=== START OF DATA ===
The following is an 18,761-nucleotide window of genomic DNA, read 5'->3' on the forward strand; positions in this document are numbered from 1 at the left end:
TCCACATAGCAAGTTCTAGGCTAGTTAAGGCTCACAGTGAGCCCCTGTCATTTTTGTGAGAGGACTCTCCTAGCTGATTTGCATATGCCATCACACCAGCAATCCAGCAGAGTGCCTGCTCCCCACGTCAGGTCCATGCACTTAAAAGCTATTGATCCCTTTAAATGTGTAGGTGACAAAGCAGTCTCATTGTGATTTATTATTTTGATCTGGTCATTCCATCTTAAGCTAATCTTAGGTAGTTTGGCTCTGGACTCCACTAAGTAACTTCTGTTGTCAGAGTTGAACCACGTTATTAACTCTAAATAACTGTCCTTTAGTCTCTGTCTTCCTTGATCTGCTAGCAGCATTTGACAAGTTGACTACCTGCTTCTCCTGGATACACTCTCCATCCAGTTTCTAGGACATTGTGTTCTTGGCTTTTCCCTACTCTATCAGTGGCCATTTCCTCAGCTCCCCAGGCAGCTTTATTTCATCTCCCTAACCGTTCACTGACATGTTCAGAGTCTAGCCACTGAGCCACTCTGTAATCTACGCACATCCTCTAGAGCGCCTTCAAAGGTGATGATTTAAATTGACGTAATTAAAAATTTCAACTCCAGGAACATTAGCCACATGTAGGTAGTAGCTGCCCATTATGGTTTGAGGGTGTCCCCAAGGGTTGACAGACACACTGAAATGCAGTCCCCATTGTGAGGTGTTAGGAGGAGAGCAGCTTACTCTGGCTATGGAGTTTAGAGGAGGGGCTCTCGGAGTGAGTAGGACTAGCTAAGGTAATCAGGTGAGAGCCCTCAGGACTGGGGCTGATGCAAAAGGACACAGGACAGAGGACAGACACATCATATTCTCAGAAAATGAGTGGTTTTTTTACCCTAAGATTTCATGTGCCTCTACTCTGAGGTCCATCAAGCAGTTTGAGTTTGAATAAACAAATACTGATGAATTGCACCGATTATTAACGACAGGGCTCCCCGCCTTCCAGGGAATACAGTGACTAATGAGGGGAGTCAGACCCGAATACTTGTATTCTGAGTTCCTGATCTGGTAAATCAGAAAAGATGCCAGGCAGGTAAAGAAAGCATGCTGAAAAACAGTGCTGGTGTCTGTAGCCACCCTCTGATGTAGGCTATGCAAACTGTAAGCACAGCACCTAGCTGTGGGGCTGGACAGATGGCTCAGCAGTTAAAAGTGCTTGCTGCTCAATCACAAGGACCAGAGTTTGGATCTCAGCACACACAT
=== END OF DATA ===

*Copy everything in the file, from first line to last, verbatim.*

The following is an 18,761-nucleotide window of genomic DNA, read 5'->3' on the forward strand; positions in this document are numbered from 1 at the left end:
TCCACATAGCAAGTTCTAGGCTAGTTAAGGCTCACAGTGAGCCCCTGTCATTTTTGTGAGAGGACTCTCCTAGCTGATTTGCATATGCCATCACACCAGCAATCCAGCAGAGTGCCTGCTCCCCACGTCAGGTCCATGCACTTAAAAGCTATTGATCCCTTTAAATGTGTAGGTGACAAAGCAGTCTCATTGTGATTTATTATTTTGATCTGGTCATTCCATCTTAAGCTAATCTTAGGTAGTTTGGCTCTGGACTCCACTAAGTAACTTCTGTTGTCAGAGTTGAACCACGTTATTAACTCTAAATAACTGTCCTTTAGTCTCTGTCTTCCTTGATCTGCTAGCAGCATTTGACAAGTTGACTACCTGCTTCTCCTGGATACACTCTCCATCCAGTTTCTAGGACATTGTGTTCTTGGCTTTTCCCTACTCTATCAGTGGCCATTTCCTCAGCTCCCCAGGCAGCTTTATTTCATCTCCCTAACCGTTCACTGACATGTTCAGAGTCTAGCCACTGAGCCACTCTGTAATCTACGCACATCCTCTAGAGCGCCTTCAAAGGTGATGATTTAAATTGACGTAATTAAAAATTTCAACTCCAGGAACATTAGCCACATGTAGGTAGTAGCTGCCCATTATGGTTTGAGGGTGTCCCCAAGGGTTGACAGACACACTGAAATGCAGTCCCCATTGTGAGGTGTTAGGAGGAGAGCAGCTTACTCTGGCTATGGAGTTTAGAGGAGGGGCTCTCGGAGTGAGTAGGACTAGCTAAGGTAATCAGGTGAGAGCCCTCAGGACTGGGGCTGATGCAAAAGGACACAGGACAGAGGACAGACACATCATATTCTCAGAAAATGAGTGGTTTTTTTACCCTAAGATTTCATGTGCCTCTACTCTGAGGTCCATCAAGCAGTTTGAGTTTGAATAAACAAATACTGATGAATTGCACCGATTATTAACGACAGGGCTCCCCGCCTTCCAGGGAATACAGTGACTAATGAGGGGAGTCAGACCCGAATACTTGTATTCTGAGTTCCTGATCTGGTAAATCAGAAAAGATGCCAGGCAGGTAAAGAAAGCATGCTGAAAAACAGTGCTGGTGTCTGTAGCCACCCTCTGATGTAGGCTATGCAAACTGTAAGCACAGCACCTAGCTGTGGGGCTGGACAGATGGCTCAGCAGTTAAAAGTGCTTGCTGCTCAATCACAAGGACCAGAGTTTGGATCTCAGCACACACAT